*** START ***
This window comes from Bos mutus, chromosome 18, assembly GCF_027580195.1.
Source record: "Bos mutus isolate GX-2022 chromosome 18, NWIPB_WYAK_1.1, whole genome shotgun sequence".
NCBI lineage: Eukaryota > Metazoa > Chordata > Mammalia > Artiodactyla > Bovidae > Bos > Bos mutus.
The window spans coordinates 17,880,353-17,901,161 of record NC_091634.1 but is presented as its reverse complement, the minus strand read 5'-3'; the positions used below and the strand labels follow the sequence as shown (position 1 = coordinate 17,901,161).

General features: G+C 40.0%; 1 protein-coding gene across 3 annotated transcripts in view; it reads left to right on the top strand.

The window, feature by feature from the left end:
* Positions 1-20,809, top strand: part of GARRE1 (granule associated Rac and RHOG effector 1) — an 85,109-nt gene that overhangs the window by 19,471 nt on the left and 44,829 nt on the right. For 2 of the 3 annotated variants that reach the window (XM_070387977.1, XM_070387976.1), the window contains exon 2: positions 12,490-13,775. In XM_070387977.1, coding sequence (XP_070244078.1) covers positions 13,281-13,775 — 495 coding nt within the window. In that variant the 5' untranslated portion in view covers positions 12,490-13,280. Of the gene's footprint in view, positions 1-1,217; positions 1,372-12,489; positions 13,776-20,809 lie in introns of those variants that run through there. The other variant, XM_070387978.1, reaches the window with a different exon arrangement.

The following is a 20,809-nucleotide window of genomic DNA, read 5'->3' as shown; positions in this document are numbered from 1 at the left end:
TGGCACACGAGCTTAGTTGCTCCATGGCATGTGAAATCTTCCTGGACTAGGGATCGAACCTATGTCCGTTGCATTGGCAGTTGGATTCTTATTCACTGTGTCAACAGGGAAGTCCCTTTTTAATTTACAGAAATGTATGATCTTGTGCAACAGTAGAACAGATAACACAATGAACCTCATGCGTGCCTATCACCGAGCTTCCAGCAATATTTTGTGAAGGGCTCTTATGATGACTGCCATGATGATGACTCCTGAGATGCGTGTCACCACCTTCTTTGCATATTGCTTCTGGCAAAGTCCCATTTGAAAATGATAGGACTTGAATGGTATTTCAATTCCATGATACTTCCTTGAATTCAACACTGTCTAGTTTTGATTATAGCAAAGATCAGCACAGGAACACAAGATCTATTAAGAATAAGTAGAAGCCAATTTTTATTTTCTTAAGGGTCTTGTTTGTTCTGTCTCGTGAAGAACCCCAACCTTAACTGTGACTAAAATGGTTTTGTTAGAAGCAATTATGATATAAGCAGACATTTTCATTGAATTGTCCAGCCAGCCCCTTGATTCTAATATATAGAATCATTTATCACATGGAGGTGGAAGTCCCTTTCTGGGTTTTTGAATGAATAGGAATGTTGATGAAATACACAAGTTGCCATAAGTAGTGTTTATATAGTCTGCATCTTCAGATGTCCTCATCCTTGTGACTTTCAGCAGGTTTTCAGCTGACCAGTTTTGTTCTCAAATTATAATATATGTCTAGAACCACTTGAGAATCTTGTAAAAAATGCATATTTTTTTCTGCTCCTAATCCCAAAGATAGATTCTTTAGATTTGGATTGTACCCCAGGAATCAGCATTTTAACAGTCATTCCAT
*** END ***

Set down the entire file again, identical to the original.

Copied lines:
This window comes from Bos mutus, chromosome 18, assembly GCF_027580195.1.
Source record: "Bos mutus isolate GX-2022 chromosome 18, NWIPB_WYAK_1.1, whole genome shotgun sequence".
NCBI lineage: Eukaryota > Metazoa > Chordata > Mammalia > Artiodactyla > Bovidae > Bos > Bos mutus.
The window spans coordinates 17,880,353-17,901,161 of record NC_091634.1 but is presented as its reverse complement, the minus strand read 5'-3'; the positions used below and the strand labels follow the sequence as shown (position 1 = coordinate 17,901,161).

General features: G+C 40.0%; 1 protein-coding gene across 3 annotated transcripts in view; it reads left to right on the top strand.

The window, feature by feature from the left end:
* Positions 1-20,809, top strand: part of GARRE1 (granule associated Rac and RHOG effector 1) — an 85,109-nt gene that overhangs the window by 19,471 nt on the left and 44,829 nt on the right. For 2 of the 3 annotated variants that reach the window (XM_070387977.1, XM_070387976.1), the window contains exon 2: positions 12,490-13,775. In XM_070387977.1, coding sequence (XP_070244078.1) covers positions 13,281-13,775 — 495 coding nt within the window. In that variant the 5' untranslated portion in view covers positions 12,490-13,280. Of the gene's footprint in view, positions 1-1,217; positions 1,372-12,489; positions 13,776-20,809 lie in introns of those variants that run through there. The other variant, XM_070387978.1, reaches the window with a different exon arrangement.

The following is a 20,809-nucleotide window of genomic DNA, read 5'->3' as shown; positions in this document are numbered from 1 at the left end:
TGGCACACGAGCTTAGTTGCTCCATGGCATGTGAAATCTTCCTGGACTAGGGATCGAACCTATGTCCGTTGCATTGGCAGTTGGATTCTTATTCACTGTGTCAACAGGGAAGTCCCTTTTTAATTTACAGAAATGTATGATCTTGTGCAACAGTAGAACAGATAACACAATGAACCTCATGCGTGCCTATCACCGAGCTTCCAGCAATATTTTGTGAAGGGCTCTTATGATGACTGCCATGATGATGACTCCTGAGATGCGTGTCACCACCTTCTTTGCATATTGCTTCTGGCAAAGTCCCATTTGAAAATGATAGGACTTGAATGGTATTTCAATTCCATGATACTTCCTTGAATTCAACACTGTCTAGTTTTGATTATAGCAAAGATCAGCACAGGAACACAAGATCTATTAAGAATAAGTAGAAGCCAATTTTTATTTTCTTAAGGGTCTTGTTTGTTCTGTCTCGTGAAGAACCCCAACCTTAACTGTGACTAAAATGGTTTTGTTAGAAGCAATTATGATATAAGCAGACATTTTCATTGAATTGTCCAGCCAGCCCCTTGATTCTAATATATAGAATCATTTATCACATGGAGGTGGAAGTCCCTTTCTGGGTTTTTGAATGAATAGGAATGTTGATGAAATACACAAGTTGCCATAAGTAGTGTTTATATAGTCTGCATCTTCAGATGTCCTCATCCTTGTGACTTTCAGCAGGTTTTCAGCTGACCAGTTTTGTTCTCAAATTATAATATATGTCTAGAACCACTTGAGAATCTTGTAAAAAATGCATATTTTTTTCTGCTCCTAATCCCAAAGATAGATTCTTTAGATTTGGATTGTACCCCAGGAATCAGCATTTTAACAGTCATTCCAT